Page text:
If the unity of the Church is expressed, as St. Cyprian suggests, in the idea of “united conferences and mutual recognition,” then what of a bishop who stands apart from that? Does that bishop truly embrace his episcopal office in its fullest and most historic sense? A survey of the early Church demonstrates that the office of bishop was never intended to be a forum for the expression of individualism, since unity always logically depends on being in concert with others. In light of these patristic teachings, the communion of bishops, not individual bishops alone, constitute the authority of the whole Church. With this logic in mind, St. Cyprian is clearly saying that there is no place for autonomy among bishops of the church catholic and apostolic, because ignoring the greater need of unity is incongruous with the very essence of the episcopacy.

If the very essence of Christian unity requires the common consent of the greater communion of the faithful, then we indeed face troubles today of historic and epic proportions. Clearly, the Episcopal Church and the greater Anglican Communion has been divided, not united, over recent developments. Our church has grown only more polarized and more sharply defined into camps of “conservatives” or “revisionists.” To end our division requires identifying the issue that precipitated our crisis and resolving that issue in light of the responsibilities of the episcopal office.

Yes, the bishops of Africa, Asia and Australia definitely have a voice in the recent developments within the Episcopal Church of the United States – any provincial political autonomy we might enjoy does not imply independence from other bishops who represent the majority of the worldwide communion. In the broader sense, the argument could be made that not only do Anglican bishops of the world have a voice in our affairs, so do Roman Catholic bishops and Eastern Orthodox bishops, as claimants of the same historic and consecrated office now in question. The question begs: how can one legitimately claim to be a bishop if he pursues a modern agenda that so clearly divides us? Surely any bishop who does not embrace the core belief of the historic episcopal tradition has assumed his authority at the expense of unity.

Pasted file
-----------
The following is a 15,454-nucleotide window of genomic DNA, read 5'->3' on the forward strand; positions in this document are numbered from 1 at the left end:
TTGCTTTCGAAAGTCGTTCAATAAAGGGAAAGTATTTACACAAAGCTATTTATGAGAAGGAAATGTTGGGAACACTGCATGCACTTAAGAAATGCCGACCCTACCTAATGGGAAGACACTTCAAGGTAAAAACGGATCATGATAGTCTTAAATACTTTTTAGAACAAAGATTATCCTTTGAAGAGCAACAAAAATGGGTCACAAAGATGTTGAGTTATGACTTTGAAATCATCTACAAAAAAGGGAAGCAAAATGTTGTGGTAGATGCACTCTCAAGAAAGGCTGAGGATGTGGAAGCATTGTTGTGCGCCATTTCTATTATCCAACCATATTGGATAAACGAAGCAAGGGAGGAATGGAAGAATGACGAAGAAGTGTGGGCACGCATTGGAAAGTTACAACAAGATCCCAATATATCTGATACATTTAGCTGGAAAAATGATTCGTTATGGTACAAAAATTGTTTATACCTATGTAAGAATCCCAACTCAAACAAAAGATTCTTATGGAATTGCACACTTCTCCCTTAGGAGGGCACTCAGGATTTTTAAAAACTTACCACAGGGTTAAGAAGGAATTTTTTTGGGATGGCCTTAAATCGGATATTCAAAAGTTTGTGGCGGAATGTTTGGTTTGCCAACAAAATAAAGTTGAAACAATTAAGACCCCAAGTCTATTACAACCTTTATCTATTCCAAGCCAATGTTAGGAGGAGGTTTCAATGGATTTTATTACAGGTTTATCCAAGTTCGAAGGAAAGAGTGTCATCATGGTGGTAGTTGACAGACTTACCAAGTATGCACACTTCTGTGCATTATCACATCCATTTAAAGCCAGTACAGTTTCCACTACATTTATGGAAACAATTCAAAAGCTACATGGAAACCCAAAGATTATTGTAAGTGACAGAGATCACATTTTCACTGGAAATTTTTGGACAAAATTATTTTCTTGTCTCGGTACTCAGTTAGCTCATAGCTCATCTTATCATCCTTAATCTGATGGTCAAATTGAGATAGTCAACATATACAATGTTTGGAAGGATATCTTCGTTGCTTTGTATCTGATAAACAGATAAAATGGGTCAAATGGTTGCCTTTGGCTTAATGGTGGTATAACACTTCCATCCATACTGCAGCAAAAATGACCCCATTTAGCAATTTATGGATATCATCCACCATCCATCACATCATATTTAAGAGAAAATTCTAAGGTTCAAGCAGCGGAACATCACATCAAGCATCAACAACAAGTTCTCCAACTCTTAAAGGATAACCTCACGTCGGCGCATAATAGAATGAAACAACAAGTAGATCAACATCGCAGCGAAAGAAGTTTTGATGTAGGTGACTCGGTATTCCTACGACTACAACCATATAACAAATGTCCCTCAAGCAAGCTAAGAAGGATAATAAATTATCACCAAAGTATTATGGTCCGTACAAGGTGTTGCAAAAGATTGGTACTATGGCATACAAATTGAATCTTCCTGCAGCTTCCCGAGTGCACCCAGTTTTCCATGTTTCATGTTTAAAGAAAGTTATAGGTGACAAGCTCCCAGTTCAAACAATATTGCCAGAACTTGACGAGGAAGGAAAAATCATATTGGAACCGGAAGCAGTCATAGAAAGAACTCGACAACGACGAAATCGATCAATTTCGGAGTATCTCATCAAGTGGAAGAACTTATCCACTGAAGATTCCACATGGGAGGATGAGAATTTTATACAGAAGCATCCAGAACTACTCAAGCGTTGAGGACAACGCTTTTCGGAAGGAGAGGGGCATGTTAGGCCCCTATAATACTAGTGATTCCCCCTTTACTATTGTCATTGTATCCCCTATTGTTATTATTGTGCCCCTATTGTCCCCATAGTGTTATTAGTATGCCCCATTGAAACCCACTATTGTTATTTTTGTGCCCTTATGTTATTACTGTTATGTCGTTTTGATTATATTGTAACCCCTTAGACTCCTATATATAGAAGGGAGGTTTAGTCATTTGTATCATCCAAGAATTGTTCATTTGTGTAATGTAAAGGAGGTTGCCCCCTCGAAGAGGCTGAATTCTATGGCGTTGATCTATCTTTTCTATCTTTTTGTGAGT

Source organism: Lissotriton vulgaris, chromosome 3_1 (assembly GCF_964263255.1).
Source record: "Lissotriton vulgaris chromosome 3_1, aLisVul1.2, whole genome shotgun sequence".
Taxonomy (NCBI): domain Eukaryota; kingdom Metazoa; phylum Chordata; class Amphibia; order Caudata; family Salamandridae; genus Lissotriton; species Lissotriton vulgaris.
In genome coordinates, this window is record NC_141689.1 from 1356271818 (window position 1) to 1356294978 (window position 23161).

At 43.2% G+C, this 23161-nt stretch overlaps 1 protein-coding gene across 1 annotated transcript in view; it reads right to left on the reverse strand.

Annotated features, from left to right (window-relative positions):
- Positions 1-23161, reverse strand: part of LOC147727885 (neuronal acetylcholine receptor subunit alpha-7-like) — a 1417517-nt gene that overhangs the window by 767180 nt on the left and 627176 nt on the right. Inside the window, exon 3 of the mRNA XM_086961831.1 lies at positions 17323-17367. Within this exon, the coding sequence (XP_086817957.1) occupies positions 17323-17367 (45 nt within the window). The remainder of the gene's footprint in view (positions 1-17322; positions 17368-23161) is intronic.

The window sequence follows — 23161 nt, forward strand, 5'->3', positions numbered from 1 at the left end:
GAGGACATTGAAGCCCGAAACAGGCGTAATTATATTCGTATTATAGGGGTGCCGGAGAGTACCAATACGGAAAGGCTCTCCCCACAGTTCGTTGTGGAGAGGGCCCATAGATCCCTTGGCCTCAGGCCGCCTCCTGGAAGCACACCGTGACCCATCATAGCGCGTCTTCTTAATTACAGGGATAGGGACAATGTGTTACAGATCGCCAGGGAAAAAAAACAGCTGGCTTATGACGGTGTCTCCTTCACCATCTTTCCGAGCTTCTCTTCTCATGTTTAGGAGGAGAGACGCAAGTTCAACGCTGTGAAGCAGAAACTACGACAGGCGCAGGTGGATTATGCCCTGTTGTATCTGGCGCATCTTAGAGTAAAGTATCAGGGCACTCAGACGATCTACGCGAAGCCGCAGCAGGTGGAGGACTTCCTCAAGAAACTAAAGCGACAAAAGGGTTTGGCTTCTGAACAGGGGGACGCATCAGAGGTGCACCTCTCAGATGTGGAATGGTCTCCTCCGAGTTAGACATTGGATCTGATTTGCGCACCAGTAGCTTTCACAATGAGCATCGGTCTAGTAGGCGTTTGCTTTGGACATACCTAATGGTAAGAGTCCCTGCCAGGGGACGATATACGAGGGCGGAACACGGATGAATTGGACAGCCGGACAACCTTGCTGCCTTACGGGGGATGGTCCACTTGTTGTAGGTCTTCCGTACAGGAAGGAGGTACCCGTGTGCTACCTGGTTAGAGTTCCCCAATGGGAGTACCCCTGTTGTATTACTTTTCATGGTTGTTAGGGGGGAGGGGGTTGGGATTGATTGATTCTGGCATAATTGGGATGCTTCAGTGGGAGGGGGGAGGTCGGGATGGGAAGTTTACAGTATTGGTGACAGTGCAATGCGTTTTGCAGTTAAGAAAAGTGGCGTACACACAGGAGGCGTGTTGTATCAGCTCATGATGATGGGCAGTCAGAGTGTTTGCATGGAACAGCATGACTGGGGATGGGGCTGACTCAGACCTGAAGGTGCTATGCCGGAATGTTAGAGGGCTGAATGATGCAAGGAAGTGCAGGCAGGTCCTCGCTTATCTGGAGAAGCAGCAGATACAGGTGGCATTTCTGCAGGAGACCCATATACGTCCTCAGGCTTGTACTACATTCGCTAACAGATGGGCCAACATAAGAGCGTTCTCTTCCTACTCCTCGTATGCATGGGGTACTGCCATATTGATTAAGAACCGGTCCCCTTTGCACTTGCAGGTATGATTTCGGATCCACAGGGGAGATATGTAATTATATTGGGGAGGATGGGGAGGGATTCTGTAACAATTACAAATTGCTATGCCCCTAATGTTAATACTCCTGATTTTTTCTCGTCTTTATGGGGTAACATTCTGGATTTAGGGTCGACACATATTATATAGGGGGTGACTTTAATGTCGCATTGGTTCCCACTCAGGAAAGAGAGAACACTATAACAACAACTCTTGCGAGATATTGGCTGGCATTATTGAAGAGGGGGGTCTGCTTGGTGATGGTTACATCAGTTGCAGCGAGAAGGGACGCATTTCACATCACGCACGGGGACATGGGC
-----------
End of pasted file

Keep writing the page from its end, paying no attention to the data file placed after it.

Whatever form future rhetoric in this debate may take, there is one logical conclusion that surely all can agree upon - what divides us cannot unite us. It is only logical that we now look to the bishops of the greater communion to resolve our crisis – for they are indeed the historic guardians of comprehensive Christian unity.

Dr. Cheryl White is a professor of history at Louisiana State University in Shreveport. Her major fields of study are church history and the history of dogmatic theology. Dr. White's research focuses on the the unique historical aspects of early Anglicanism. She currently serves on the Vestry of St. Paul's Episcopal Church in Shreveport.